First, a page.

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France 2004
Directed by
Christopher Honoré
110 minutes
Rated R

Reviewed by
Bernard Hemingway
1.5 stars

Ma Mere

The combination of Georges Bataille, the so-called “metaphysician of evil” and darling of post-modern cultural theorists whose novel is the source for director Christopher Honoré's screenplay and Isabelle Huppert, France's maitresse of masochism, can only mean one thing – lots of self-abuse and serious pretension to artistic significance. Ma Mère delivers in spades in both respects. 

Huppert plays Hélène, a truly wacky Mrs Robinson character with a serious appetite for sexual debasement and follows her relationship with her, unsurprisingly, mixed-up son, Pierre (Louis Garrel), when he visits her on holidays. There’s lots of dirty sex, with hardly career-making scenes such as Helene's good buddy, Rea (Joana Preiss), who makes Huppert look like Doris Day, licking Pierre’s anus on the floor of a subway station. From a naturalistic point of view the dialogue often borders on the ridiculous and if the film has some strength in its exploration of the unspeakable nature of desire it would have been better if it did exactly that...not speak.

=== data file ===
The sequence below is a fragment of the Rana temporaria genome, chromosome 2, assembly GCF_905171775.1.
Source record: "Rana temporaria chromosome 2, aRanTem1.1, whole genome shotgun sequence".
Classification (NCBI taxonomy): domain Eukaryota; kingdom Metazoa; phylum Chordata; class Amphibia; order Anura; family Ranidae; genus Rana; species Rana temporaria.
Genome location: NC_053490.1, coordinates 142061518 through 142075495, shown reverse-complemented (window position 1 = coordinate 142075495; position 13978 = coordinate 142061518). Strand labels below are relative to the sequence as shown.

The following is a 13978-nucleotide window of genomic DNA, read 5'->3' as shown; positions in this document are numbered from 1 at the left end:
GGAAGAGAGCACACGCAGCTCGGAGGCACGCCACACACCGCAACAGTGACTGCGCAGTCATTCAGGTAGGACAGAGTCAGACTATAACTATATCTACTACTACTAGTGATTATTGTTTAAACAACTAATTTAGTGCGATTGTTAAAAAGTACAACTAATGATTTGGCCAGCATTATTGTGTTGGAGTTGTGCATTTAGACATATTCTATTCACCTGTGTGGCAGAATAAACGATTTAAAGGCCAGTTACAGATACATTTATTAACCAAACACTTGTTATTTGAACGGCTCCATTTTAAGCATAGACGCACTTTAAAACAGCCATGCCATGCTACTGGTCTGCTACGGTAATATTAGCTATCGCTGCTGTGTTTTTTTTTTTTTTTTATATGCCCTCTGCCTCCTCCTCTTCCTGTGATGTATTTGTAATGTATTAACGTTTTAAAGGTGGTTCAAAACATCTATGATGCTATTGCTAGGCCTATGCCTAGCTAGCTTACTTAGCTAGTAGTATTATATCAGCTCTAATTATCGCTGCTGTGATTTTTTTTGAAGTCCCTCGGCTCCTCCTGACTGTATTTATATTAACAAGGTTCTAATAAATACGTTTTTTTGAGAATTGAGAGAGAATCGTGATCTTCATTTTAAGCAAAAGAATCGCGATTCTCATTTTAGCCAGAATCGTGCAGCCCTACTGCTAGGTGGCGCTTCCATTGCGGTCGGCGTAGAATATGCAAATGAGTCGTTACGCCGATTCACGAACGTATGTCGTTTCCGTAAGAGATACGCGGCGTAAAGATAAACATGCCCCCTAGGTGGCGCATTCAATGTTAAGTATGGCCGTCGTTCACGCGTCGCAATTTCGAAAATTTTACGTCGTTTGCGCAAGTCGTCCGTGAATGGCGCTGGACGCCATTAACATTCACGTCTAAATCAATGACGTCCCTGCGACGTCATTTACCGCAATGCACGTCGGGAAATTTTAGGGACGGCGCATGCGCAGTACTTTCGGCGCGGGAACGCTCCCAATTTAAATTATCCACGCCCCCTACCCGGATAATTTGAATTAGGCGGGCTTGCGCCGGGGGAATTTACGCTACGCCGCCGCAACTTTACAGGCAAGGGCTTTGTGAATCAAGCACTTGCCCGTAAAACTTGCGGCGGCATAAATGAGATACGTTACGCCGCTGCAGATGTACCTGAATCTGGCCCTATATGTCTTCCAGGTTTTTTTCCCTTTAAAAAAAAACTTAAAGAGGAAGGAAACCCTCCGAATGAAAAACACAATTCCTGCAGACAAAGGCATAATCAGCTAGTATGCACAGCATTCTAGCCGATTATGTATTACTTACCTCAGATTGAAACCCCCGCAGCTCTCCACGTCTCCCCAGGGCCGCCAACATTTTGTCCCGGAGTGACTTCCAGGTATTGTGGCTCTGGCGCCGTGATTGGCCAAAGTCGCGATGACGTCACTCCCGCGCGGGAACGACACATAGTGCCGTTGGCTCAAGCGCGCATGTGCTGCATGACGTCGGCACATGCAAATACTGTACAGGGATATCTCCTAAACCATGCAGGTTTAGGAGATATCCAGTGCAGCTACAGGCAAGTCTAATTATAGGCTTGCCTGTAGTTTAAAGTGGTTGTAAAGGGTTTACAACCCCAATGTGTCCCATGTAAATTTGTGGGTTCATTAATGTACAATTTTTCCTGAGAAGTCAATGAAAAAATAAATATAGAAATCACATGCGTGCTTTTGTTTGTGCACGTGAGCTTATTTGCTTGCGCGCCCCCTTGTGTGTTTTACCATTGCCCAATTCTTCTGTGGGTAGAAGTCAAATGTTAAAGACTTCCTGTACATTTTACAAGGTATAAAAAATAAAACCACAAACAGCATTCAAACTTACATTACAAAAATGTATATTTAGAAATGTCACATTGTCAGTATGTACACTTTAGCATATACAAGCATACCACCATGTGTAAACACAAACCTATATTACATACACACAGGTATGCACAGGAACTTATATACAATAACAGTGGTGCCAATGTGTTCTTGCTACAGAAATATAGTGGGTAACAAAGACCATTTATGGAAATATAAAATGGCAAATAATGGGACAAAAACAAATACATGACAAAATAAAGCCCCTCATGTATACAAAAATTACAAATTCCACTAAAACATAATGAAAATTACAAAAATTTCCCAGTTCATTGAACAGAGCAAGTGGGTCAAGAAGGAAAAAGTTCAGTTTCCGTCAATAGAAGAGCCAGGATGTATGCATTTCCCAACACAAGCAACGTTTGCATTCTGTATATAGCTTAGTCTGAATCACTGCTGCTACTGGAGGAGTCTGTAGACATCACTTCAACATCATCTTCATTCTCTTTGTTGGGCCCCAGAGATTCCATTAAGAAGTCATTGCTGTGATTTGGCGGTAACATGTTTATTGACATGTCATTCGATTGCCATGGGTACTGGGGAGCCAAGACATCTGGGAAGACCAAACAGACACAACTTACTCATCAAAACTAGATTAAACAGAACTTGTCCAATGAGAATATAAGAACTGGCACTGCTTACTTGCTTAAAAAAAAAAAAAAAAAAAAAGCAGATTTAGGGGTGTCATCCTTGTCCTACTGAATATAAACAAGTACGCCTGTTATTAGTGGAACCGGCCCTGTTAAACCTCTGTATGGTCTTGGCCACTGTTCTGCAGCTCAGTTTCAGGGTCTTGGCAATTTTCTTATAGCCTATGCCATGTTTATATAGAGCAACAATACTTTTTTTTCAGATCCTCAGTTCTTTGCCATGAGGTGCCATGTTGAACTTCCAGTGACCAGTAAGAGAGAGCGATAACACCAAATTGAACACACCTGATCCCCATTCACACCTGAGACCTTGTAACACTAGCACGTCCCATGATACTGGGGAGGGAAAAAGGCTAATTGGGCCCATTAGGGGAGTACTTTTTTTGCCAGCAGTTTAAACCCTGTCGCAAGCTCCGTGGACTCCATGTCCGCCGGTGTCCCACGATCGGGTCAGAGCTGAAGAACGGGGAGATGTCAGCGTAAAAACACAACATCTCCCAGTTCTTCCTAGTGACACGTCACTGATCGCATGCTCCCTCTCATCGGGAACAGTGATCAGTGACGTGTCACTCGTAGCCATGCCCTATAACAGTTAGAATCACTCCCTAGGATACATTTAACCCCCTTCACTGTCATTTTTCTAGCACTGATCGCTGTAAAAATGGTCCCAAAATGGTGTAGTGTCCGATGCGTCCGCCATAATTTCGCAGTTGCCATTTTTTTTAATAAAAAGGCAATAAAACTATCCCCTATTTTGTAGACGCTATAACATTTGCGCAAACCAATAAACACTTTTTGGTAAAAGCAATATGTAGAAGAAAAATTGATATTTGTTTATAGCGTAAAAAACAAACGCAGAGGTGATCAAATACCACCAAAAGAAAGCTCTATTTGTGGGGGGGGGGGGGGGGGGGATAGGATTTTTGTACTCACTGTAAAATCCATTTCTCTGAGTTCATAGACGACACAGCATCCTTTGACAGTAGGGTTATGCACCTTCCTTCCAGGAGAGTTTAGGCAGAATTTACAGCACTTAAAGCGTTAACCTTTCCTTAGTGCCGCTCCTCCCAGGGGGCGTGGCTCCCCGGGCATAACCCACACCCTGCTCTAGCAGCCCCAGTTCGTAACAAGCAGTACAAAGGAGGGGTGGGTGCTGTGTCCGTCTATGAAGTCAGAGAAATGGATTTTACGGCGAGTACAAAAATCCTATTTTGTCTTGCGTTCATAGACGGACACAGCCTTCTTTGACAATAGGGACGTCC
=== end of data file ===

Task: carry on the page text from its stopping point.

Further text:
The French view of sex is distinctively pathological and for anyone who understands that and liked films such as Baise Moi, Irreversible or Anatomie De L'Enfer there may well be satisfaction here. Everyone else is likely to be bored by the apparent seriousness with which this film take itself.


 

 

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